Eight Members of Two Families Die in Trailer Fire
WENDY E. LANE
Feb. 03, 1988
SILVERTON, Texas (AP) _ An immigrant family working on a Panhandle ranch was seeking amnesty and ''just trying to make it in Texas'' when their trailer home caught fire, killing eight people, said the ranch's owners.
The seven-member Palacio family was sharing a mobile home with five relatives seeking work in the area when the blaze trapped two women and six children inside early Tuesday, officials said.
All that remained of the trailer, located on ranchland near this Panhandle town 60 miles southeast of Amarillo, was its foundation and some charred, twisted sheet metal.
Francisco Palacio, 28, and his wife's brother, Samuel Davila Jr., 28, managed to escape from the burning structure. They broke a window to pull Samuel Davila III, 6, and Edna Davila, 4, to safety after a propane heater ignited the trailer, said Briscoe County fire chief James Edwards.
All four were to be released today from Swisher County Memorial Hospital in nearby Tulia where they were treated for cuts and smoke inhalation, said hospital officials.
Those killed were Palacio's wife, their five children, and Davila's wife and youngest child. The children ranged from age 5 months to 7 years and some were burned beyond recognition, said Sheriff Dick Roehr.
Teddy Hancock, who owns the 3,000-acre sheep and cattle ranch where the Palacios worked and lived, said his family was close to the Palacios, attending the same church and helping each other with chores.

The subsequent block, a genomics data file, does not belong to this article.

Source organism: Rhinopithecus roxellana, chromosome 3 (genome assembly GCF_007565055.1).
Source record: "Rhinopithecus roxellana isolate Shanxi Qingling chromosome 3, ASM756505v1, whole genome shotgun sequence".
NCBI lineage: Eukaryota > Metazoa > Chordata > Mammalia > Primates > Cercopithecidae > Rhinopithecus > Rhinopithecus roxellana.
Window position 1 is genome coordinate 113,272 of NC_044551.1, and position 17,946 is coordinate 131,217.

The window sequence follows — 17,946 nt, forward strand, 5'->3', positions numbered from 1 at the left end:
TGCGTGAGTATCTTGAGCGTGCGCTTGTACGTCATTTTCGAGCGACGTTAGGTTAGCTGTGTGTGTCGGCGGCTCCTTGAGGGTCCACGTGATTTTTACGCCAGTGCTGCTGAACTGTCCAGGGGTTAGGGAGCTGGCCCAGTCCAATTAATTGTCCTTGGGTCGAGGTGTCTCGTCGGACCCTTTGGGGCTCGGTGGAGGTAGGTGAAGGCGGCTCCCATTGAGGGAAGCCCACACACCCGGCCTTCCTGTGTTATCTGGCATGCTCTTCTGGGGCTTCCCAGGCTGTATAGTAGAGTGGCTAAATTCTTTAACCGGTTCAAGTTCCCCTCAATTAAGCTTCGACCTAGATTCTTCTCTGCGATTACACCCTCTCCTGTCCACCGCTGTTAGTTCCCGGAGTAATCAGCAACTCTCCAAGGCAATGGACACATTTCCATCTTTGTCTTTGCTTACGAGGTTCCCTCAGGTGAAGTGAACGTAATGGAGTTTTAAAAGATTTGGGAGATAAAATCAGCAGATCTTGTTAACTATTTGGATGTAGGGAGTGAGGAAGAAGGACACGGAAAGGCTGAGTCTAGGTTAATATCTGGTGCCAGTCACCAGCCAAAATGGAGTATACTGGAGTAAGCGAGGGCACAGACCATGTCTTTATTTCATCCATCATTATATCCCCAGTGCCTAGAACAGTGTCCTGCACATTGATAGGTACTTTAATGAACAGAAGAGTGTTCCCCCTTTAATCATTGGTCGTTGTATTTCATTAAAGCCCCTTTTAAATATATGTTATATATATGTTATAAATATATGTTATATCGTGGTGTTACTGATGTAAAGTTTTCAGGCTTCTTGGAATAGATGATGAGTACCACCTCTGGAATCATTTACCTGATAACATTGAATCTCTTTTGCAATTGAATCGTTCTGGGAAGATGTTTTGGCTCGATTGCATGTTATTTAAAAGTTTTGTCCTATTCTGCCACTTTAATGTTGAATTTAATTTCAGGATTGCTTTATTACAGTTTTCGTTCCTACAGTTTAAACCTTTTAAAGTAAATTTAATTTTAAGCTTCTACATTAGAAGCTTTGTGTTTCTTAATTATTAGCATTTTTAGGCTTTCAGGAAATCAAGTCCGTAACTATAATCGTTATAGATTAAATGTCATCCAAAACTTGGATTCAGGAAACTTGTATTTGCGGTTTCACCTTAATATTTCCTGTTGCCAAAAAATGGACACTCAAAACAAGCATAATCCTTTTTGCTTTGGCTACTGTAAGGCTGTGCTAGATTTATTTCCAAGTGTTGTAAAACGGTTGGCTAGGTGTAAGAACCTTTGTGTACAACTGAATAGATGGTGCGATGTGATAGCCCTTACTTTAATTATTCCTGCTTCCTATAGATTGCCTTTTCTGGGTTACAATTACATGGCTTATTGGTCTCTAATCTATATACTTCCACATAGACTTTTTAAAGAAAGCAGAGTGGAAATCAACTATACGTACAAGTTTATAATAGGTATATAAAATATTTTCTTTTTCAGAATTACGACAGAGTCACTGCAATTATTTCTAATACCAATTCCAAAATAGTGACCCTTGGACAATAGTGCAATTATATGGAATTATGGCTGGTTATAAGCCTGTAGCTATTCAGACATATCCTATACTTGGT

''Francisco is a part of the family,'' Hancock said. ''He has as much say about things around here as I did. He hadn't worked for me for eight years for nothing. He wouldn't have been here if he hadn't been a good fellow.''
Hancock's 18-year-old daughter, Rhonda, said said she used to babysit the children.
''They were just trying to make it in Texas,'' she said, describing the family as hardworking, closeknit and religious.
Palacio and his 25-year-old wife, Odilia, were from Mexico and were in the process of becoming legalized citizens, Hancock said. Their children were citizens because they were born in this country, he said.
The Davilas had come to the area about two weeks ago to look for work, Hancock said, and had been helping out on the ranch while sharing the trailer.
Hancock said he had purchased the three-bedroom trailer last March and placed it next to his.
Firefighters said the building's roof and walls had collapsed when they arrived at the ranch nine miles southeast of town shortly after midnight.
''By the time we arrived, there was nothing we could do but extinguish the fire and recover the bodies,'' Edwards said. ''They're (trailer homes) really susceptible to fires. They go up real fast. They're nothing but insulation and paneling.''
Roehr said the fire appeared accidental.
In addition to Odilia Palicio, those killed were her children, Francisco, 7; Janet, 6; Cynthia, 4; Daisy, 2, and Reynaldo, 5 months; and Patricia Davila, 25, and her daughter, Nancy, 3.